The 144th Open Championship at St. Andrews was significant for three men who would be seeing the Old Course for the last times in their familiar roles. Two are players, Nick Faldo (OK, Sir Nick) and Tom Watson.
I always thought you had to be British to be knighted; then I read that foreign citizens occasionally receive honorary knighthoods, conferred by the Queen. It’s for those who have made an important contribution to relations between their country and Britain.
Some of those foreigners given honorary knighthoods, or damehoods, over the years include Chancellor Helmut Kohl, President Francois Mitterrand, Mayor Rudy Giuliani, and actress Angelina Jolie.
Giuliani and Jolie, but not Watson?
Five Open Championships and a playoff at age 59 isn’t enough?
Maybe it’s time we sent hecklers to Buckingham Palace about this. Hecklers are an excellent choice because they always seem to have lots of free time.
I watched as Faldo and Watson finished their British Open days with the ceremonial wave from the Swilcan Bridge, and I shed a few tears for their greatness and mortality. Neither made the cut, but Faldo birdied 17, a near impossible feat for anyone last week. Watson closed with a bogey, for an 80, reminding us the golf gods are anything but sentimental.
The third retiree last week was not a player, but is as familiar as any of the great names that played there. Those of you like me, who embrace and relish the Open every year, know the voice of Ivor Robson, the one and only man in the past four decades to announce the groups as they prepare to tee off on the first tee.
This year saw the end to the tenure that started for Robson at Carnoustie, back in 1975. He has not missed any championships, or tee times, since then. Robson said there was not a better place to step down than at the home of golf.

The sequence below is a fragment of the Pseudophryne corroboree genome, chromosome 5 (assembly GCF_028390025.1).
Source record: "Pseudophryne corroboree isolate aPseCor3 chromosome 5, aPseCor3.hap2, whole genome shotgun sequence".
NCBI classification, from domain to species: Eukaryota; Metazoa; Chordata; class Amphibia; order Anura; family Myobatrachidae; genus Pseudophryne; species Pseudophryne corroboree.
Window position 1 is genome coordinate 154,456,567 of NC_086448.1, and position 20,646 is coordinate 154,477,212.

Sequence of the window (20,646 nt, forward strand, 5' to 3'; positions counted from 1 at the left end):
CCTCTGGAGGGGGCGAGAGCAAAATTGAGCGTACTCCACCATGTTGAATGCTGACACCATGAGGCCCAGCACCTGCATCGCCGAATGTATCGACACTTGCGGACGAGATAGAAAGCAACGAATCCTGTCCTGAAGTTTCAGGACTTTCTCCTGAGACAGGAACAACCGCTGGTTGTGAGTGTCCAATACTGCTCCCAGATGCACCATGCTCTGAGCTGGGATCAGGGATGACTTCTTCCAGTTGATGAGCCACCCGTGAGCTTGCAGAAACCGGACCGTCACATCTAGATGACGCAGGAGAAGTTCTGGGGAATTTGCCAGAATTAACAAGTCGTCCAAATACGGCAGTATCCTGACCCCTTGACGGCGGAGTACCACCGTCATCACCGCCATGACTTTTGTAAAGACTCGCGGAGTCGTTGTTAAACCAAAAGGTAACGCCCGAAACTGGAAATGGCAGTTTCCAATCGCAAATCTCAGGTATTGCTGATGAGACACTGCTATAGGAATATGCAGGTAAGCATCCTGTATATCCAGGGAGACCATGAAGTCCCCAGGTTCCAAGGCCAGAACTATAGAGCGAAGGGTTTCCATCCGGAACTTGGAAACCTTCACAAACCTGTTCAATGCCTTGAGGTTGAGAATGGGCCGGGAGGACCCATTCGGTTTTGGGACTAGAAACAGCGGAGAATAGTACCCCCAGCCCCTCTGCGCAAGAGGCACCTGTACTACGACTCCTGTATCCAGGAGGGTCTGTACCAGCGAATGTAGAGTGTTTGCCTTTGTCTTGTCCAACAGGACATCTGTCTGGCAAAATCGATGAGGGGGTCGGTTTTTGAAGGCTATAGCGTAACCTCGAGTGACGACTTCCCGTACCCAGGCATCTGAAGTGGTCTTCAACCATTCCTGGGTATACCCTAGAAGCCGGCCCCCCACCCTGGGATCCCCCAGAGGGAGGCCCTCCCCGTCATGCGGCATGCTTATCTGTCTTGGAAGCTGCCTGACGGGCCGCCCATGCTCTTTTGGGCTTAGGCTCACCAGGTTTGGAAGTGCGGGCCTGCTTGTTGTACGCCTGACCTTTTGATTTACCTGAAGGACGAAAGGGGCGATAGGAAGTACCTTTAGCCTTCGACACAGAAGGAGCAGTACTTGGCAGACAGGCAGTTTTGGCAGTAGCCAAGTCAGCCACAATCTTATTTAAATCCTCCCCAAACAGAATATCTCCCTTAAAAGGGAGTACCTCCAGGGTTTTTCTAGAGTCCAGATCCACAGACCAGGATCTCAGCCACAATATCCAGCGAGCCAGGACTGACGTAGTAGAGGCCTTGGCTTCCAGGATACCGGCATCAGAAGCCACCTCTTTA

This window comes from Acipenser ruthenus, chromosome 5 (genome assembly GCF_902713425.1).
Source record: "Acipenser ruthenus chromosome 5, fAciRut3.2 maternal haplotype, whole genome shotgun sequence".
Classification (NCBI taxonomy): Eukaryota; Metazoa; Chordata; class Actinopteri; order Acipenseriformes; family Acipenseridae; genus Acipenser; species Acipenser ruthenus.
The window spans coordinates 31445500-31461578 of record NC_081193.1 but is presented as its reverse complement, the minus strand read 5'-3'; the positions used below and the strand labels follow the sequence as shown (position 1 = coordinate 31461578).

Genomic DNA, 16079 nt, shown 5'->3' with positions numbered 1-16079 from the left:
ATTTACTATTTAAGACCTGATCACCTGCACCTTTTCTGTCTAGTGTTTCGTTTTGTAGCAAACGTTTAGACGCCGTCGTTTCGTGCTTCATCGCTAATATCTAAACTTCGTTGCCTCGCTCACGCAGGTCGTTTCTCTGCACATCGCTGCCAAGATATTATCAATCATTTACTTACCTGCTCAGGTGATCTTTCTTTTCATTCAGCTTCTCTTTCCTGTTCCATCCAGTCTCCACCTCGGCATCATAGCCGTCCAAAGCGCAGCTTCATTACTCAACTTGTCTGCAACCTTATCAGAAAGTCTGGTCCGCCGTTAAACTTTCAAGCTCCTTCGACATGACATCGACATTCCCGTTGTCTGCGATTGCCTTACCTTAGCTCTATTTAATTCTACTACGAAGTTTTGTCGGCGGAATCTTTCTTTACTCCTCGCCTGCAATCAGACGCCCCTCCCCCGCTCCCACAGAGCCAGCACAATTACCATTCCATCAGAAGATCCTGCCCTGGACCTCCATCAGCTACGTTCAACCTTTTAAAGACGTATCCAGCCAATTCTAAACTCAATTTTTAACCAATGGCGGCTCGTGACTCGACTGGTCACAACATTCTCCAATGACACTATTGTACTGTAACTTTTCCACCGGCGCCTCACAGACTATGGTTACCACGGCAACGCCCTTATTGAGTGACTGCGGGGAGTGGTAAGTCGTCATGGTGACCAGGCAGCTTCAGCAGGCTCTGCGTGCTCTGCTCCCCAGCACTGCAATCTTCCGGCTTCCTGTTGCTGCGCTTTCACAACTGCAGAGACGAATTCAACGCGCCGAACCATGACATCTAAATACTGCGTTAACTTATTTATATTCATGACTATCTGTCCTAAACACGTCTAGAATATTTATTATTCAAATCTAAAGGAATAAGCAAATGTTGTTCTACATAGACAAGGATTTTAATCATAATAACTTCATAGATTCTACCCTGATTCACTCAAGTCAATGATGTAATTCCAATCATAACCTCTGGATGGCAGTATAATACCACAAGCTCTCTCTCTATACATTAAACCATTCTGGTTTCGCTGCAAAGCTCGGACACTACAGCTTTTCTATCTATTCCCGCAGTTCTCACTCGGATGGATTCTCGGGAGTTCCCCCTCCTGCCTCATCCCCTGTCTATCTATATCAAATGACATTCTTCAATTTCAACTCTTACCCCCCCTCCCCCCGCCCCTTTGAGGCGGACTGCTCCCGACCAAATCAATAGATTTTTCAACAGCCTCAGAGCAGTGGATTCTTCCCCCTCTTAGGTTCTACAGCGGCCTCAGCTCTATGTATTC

He said he’ll miss a number of things about the Open, most of all the people. “You can’t go on forever, and if you’re going to step off, there’s no better place to do it than here. It’s time to go.”
In the time Ivor Robson has sent players off the opening tee at the oldest championship of the sport, he said it’s been the Opens played at St. Andrews that have become cornerstones of his legacy.
“They are all different, you know. I’ve had some nice ones, but St. Andrews is special. It’s just magnificent.”
Part of Robson’s mystique is that he would not leave his post at the first tee from the moment the day’s first ball was hit until the last player in the final group teed off. He said he had no food, no drink and no restroom breaks.
Besides announcing the day’s pairings, Robson had other duties that were sometimes more important. He checked the golf ball of each player, and often times would count clubs. In 1998, Robson was able to save Ignacio Garrido a penalty of two strokes after noticing he was carrying 15 clubs in his bag.
During the 1960s and 70s, Robson played on the Scottish Tour, but was not a fan of the opening tee box. He said while playing, he always feared having his named announced.
So it’s ironic that the first tee eventually became his home, a place where he announced 18,995 players.
Let’s hope there’s a Sir Ivor soon as well.
Jay Edwards is editor-in-chief of the Hamilton County Herald and an award-winning columnist. Contact him at firstname.lastname@example.org.